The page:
Being Good at Text Language Is Good For Learning
Language has a very rich history of change—over the years, it has changed dramatically: in fact, if not for the studies of scholars in the academe, it might be near impossible for the 21st century layman to decipher Homer’s or even Shakespeare’s work on their own. A study conducted in 2012 by the New Media & Society Journal showed that the more adept one is at text language, the more frequent their grammatical errors. This study was conducted by students from the Wake Forest University and they studied a population of over a hundred kids ranging from the ages 14 to 16. For the past two years, fluency in text language has been heavily discouraged in most facets of the academe.
However, a more recent study conducted toward the end of last year which was recently published by the Linguistics & Translation Journal showed that being good at text language is actually good for learning because it helps students learn context. Roughly the same demographic was used, although slightly older kids were sampled with the age ranging from 16 to 18. By switching back and forth between conventional language and text language, students are able to increase their reading comprehension skills as well as their ability to read between the lines. Experts say that grammar is important and that for the text language-learning link to be effective, kids have to first learn how to use proper language, enabling them to switch between the two.
Researchers from the British Journal of Developmental Psychology have found that there is actually a positive correlation between language learning and fluency in text-speak. They urge the educational community to reevaluate their goals and open their minds to what this new kind of fluency could mean for the young people. It’s different, but it isn’t necessarily a bad thing. In their study, the researchers talk about the fact that writing as we know it is only 5,000 years old but that language and written communication itself (through hieroglyphics, for example) has been around for an estimated 80,000 years. While they don’t encourage doing away with the old, researchers say that it’s important for kids to be savvy at text language to be able to adapt to a fast-paced, technology-centered world. Another study published in the same journal has also showed that children who are able to master text language along with traditional language are more confident, more eager to speak out and generally do better in school. In fact, most of the world’s most successful young people have built their empires around technology.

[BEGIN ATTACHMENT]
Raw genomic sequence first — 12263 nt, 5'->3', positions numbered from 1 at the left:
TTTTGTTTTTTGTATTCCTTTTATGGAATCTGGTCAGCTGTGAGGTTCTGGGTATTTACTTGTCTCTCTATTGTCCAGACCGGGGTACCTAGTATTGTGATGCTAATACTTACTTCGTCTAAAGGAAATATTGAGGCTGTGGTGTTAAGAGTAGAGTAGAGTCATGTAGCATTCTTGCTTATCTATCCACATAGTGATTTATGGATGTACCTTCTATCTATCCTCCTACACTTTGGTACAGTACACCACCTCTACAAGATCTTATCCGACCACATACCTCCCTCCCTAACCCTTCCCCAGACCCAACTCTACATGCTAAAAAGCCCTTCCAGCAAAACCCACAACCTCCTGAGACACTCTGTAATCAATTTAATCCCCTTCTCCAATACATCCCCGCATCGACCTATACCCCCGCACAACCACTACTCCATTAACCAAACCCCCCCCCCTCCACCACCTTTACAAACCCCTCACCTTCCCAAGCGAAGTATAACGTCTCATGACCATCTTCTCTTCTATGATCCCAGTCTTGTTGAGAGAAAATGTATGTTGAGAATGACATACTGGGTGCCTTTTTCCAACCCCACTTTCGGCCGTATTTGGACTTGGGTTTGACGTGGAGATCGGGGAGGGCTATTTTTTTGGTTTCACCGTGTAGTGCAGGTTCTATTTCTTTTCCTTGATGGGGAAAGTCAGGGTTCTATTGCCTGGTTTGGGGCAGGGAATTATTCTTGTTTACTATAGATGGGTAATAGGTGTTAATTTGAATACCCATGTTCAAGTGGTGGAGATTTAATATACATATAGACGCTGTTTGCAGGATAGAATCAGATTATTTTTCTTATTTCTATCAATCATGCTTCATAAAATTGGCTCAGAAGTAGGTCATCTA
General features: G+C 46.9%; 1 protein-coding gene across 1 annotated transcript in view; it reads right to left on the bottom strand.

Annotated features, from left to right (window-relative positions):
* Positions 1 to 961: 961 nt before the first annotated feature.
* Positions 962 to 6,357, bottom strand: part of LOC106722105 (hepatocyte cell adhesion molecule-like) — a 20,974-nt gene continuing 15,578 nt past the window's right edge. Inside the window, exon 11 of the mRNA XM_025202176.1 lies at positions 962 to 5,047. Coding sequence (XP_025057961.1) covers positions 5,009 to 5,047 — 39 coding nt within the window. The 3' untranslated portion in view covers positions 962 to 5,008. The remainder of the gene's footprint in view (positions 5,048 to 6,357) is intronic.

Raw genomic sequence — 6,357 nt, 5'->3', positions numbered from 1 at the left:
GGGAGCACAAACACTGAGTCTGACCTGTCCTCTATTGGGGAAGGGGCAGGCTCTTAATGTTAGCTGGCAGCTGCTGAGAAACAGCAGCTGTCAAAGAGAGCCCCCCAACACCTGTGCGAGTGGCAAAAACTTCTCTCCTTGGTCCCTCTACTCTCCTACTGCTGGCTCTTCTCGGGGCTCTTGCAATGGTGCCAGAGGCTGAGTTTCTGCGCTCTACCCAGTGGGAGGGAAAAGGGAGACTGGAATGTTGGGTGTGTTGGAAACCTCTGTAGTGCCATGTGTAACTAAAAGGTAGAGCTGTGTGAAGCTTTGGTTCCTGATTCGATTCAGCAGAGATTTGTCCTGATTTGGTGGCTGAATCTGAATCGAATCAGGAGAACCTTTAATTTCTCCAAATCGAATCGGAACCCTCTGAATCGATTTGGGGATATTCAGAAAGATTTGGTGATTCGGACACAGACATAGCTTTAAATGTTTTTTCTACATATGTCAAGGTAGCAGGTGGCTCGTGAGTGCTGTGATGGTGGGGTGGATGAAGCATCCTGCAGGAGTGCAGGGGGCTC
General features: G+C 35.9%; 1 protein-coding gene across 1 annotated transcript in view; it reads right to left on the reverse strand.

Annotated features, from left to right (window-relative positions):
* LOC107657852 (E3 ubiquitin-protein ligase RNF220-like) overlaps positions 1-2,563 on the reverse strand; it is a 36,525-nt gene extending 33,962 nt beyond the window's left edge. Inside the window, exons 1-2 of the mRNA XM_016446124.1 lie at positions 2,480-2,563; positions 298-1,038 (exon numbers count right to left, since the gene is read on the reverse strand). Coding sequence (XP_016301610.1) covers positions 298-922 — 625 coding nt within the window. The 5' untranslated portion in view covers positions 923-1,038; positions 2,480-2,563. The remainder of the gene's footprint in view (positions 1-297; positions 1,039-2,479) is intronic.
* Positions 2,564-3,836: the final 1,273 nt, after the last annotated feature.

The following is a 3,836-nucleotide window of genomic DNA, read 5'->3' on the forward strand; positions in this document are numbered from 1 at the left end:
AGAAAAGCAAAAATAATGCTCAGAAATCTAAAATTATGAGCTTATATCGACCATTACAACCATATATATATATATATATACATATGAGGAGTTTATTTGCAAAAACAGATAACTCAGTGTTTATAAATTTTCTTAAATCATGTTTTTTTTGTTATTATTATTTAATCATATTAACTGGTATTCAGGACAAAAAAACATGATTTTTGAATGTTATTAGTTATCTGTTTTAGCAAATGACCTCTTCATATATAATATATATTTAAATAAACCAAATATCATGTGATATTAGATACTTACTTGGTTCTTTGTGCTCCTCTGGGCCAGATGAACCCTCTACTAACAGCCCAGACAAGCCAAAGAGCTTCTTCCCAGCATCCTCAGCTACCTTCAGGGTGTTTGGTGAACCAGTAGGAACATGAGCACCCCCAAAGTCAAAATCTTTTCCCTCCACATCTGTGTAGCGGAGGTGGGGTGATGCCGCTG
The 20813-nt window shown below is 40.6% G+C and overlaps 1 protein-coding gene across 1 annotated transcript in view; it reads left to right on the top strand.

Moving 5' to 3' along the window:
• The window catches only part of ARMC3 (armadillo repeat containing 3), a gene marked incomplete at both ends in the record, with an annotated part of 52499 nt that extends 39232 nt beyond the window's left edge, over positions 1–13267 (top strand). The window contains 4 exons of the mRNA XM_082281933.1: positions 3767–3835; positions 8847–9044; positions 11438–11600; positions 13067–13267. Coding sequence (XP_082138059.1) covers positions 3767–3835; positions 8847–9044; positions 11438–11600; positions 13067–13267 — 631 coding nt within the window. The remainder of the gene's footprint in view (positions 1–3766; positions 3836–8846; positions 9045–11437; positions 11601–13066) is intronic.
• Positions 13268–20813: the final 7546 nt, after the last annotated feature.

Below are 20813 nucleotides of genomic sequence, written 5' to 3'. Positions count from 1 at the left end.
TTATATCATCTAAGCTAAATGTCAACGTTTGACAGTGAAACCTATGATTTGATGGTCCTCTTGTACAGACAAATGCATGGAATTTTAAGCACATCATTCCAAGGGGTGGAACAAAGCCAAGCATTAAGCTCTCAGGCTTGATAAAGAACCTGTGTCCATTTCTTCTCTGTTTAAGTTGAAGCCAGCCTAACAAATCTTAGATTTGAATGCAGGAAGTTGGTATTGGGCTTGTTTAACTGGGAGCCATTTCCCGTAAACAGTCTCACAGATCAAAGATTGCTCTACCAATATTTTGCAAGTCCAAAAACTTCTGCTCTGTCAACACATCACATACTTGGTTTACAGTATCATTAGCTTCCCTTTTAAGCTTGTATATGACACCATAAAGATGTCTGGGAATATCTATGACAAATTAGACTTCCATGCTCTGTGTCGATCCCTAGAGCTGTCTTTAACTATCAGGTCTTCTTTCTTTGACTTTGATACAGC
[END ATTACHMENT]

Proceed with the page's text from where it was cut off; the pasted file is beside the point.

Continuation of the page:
The 2013 study by the Linguistics & Translation Journal shows that instead of discouraging text language, the only way for present language to thrive is to work in conjunction with it. Experts say that the evolution of language is necessary and with the advent of the internet, the present generation cares more about meaningfulness than they do about meaning. An example provided by the study was a text message that said something like “Running late see you later 1230”—there is no punctuation and yet we are able to decipher its meaning. The researchers reiterate that asking young people not to tolerate or not to understand this kind of language would also be asking them to develop a communication handicap. The important thing is to teach students how to switch between text language and traditional language. For example, teach them that it’s okay to write like that if they’re texting or writing notes to one another but that for an academic essay, this is unacceptable.
These studies are currently being reviewed for use in different high schools throughout the East Coast. Educators say that this could revolutionize their English programs and also garner more participation in high school students throughout the nation.